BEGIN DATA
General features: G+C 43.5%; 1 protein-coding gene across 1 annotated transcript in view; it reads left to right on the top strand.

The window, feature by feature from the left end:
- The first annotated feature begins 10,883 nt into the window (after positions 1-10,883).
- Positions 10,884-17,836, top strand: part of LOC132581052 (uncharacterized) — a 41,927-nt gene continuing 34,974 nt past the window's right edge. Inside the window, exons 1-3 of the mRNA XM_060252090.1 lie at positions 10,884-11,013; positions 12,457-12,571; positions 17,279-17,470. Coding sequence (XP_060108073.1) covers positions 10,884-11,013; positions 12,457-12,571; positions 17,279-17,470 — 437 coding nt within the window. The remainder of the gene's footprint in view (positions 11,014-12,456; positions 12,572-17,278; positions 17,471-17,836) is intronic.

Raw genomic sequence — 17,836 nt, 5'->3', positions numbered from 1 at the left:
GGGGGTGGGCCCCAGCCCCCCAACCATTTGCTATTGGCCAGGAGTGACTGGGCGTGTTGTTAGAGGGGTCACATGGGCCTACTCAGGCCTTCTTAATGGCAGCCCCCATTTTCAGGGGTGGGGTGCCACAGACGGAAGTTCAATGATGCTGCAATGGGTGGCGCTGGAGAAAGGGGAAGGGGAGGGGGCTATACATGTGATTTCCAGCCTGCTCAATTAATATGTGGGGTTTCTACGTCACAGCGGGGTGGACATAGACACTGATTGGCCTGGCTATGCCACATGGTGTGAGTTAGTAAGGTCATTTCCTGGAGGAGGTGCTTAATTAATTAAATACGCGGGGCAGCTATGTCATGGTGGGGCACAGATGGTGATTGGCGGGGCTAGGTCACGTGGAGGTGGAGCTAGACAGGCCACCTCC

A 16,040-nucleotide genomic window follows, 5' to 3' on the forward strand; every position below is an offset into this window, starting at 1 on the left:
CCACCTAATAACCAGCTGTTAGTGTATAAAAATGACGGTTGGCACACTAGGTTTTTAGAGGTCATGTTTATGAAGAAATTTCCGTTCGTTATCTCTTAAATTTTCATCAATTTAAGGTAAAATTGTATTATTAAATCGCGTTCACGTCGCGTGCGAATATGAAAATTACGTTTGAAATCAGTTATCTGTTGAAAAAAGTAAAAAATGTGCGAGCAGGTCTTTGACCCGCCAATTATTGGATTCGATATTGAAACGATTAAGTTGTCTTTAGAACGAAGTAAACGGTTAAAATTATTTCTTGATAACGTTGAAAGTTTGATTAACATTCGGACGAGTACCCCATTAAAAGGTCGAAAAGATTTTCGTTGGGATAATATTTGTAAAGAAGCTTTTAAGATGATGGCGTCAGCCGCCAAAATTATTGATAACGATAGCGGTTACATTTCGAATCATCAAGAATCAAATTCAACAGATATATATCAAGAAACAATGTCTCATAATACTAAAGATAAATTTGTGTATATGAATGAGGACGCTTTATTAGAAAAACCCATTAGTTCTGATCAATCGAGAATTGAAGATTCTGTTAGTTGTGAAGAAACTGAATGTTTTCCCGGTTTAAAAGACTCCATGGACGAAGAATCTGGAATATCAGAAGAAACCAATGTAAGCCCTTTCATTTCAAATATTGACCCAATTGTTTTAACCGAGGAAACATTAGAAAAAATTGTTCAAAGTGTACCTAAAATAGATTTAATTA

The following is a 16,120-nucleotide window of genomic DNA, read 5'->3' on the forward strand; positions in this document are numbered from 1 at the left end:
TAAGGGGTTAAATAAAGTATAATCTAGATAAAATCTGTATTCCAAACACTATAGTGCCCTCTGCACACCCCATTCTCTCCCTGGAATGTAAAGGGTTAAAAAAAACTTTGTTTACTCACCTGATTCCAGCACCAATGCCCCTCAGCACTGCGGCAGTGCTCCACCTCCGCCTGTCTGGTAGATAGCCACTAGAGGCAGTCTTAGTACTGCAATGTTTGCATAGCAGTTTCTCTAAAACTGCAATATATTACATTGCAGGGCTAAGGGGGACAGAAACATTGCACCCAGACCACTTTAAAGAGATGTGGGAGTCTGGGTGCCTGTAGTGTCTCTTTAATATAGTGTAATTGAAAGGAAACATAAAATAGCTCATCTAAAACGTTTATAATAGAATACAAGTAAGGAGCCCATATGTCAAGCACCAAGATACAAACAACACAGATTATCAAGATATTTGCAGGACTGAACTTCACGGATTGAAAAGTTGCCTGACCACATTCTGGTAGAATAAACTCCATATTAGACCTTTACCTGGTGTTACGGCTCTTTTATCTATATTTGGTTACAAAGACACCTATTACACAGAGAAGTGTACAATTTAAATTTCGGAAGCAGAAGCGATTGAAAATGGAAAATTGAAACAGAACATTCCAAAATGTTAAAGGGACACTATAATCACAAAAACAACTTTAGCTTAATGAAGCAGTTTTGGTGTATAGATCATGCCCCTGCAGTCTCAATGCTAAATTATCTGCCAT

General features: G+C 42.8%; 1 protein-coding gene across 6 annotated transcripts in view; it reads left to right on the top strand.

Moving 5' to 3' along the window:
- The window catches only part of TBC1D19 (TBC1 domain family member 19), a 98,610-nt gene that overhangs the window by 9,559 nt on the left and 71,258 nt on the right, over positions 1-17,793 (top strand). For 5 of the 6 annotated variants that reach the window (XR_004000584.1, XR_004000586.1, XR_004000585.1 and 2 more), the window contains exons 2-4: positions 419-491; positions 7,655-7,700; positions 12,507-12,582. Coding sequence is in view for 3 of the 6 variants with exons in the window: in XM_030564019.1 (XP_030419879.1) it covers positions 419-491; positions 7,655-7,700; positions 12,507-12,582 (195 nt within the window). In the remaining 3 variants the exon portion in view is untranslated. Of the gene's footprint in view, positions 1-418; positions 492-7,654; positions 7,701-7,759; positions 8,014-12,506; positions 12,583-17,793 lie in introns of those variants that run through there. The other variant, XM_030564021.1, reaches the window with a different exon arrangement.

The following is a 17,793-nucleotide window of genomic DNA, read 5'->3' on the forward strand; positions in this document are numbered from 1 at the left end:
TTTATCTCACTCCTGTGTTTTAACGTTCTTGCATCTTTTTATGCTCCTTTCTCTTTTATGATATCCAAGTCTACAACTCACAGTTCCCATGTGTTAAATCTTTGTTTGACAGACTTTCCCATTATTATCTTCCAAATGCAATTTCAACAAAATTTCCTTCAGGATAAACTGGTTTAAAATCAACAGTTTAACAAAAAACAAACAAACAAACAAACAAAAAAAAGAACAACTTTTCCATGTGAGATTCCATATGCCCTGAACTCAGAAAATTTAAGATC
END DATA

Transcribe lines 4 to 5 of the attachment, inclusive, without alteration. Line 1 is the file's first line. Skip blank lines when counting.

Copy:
- Positions 10,884-17,836, top strand: part of LOC132581052 (uncharacterized) — a 41,927-nt gene continuing 34,974 nt past the window's right edge. Inside the window, exons 1-3 of the mRNA XM_060252090.1 lie at positions 10,884-11,013; positions 12,457-12,571; positions 17,279-17,470. Coding sequence (XP_060108073.1) covers positions 10,884-11,013; positions 12,457-12,571; positions 17,279-17,470 — 437 coding nt within the window. The remainder of the gene's footprint in view (positions 11,014-12,456; positions 12,572-17,278; positions 17,471-17,836) is intronic.

Raw genomic sequence — 17,836 nt, 5'->3', positions numbered from 1 at the left: